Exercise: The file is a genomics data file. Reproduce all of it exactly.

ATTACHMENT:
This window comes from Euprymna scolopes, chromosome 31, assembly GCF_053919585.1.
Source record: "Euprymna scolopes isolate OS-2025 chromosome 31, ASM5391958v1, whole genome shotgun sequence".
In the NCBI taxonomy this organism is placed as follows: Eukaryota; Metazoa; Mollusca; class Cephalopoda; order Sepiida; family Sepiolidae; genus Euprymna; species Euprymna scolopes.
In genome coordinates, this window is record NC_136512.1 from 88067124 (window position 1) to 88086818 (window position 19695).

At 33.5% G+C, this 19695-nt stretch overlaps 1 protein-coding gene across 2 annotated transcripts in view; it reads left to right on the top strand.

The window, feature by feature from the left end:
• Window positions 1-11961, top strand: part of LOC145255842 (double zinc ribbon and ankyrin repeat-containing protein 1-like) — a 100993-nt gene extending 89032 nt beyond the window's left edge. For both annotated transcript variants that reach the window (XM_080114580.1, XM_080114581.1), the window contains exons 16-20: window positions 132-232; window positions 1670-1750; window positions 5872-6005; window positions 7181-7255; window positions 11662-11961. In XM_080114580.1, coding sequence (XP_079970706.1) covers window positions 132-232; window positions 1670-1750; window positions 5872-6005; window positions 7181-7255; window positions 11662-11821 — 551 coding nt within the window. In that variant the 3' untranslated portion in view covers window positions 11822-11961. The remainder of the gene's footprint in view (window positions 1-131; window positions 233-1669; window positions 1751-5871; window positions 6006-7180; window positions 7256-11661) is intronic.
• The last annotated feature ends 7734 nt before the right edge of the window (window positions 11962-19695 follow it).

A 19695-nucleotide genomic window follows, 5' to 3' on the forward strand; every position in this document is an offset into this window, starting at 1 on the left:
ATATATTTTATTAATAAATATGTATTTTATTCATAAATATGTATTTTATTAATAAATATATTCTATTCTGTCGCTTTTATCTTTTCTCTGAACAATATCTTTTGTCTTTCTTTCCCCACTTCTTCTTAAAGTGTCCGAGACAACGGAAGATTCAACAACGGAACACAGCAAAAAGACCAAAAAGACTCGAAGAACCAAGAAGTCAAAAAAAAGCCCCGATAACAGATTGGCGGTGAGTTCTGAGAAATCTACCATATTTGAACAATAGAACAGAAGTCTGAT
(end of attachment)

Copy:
This window comes from Euprymna scolopes, chromosome 31, assembly GCF_053919585.1.
Source record: "Euprymna scolopes isolate OS-2025 chromosome 31, ASM5391958v1, whole genome shotgun sequence".
In the NCBI taxonomy this organism is placed as follows: Eukaryota; Metazoa; Mollusca; class Cephalopoda; order Sepiida; family Sepiolidae; genus Euprymna; species Euprymna scolopes.
In genome coordinates, this window is record NC_136512.1 from 88067124 (window position 1) to 88086818 (window position 19695).

At 33.5% G+C, this 19695-nt stretch overlaps 1 protein-coding gene across 2 annotated transcripts in view; it reads left to right on the top strand.

The window, feature by feature from the left end:
• Window positions 1-11961, top strand: part of LOC145255842 (double zinc ribbon and ankyrin repeat-containing protein 1-like) — a 100993-nt gene extending 89032 nt beyond the window's left edge. For both annotated transcript variants that reach the window (XM_080114580.1, XM_080114581.1), the window contains exons 16-20: window positions 132-232; window positions 1670-1750; window positions 5872-6005; window positions 7181-7255; window positions 11662-11961. In XM_080114580.1, coding sequence (XP_079970706.1) covers window positions 132-232; window positions 1670-1750; window positions 5872-6005; window positions 7181-7255; window positions 11662-11821 — 551 coding nt within the window. In that variant the 3' untranslated portion in view covers window positions 11822-11961. The remainder of the gene's footprint in view (window positions 1-131; window positions 233-1669; window positions 1751-5871; window positions 6006-7180; window positions 7256-11661) is intronic.
• The last annotated feature ends 7734 nt before the right edge of the window (window positions 11962-19695 follow it).

A 19695-nucleotide genomic window follows, 5' to 3' on the forward strand; every position in this document is an offset into this window, starting at 1 on the left:
ATATATTTTATTAATAAATATGTATTTTATTCATAAATATGTATTTTATTAATAAATATATTCTATTCTGTCGCTTTTATCTTTTCTCTGAACAATATCTTTTGTCTTTCTTTCCCCACTTCTTCTTAAAGTGTCCGAGACAACGGAAGATTCAACAACGGAACACAGCAAAAAGACCAAAAAGACTCGAAGAACCAAGAAGTCAAAAAAAAGCCCCGATAACAGATTGGCGGTGAGTTCTGAGAAATCTACCATATTTGAACAATAGAACAGAAGTCTGAT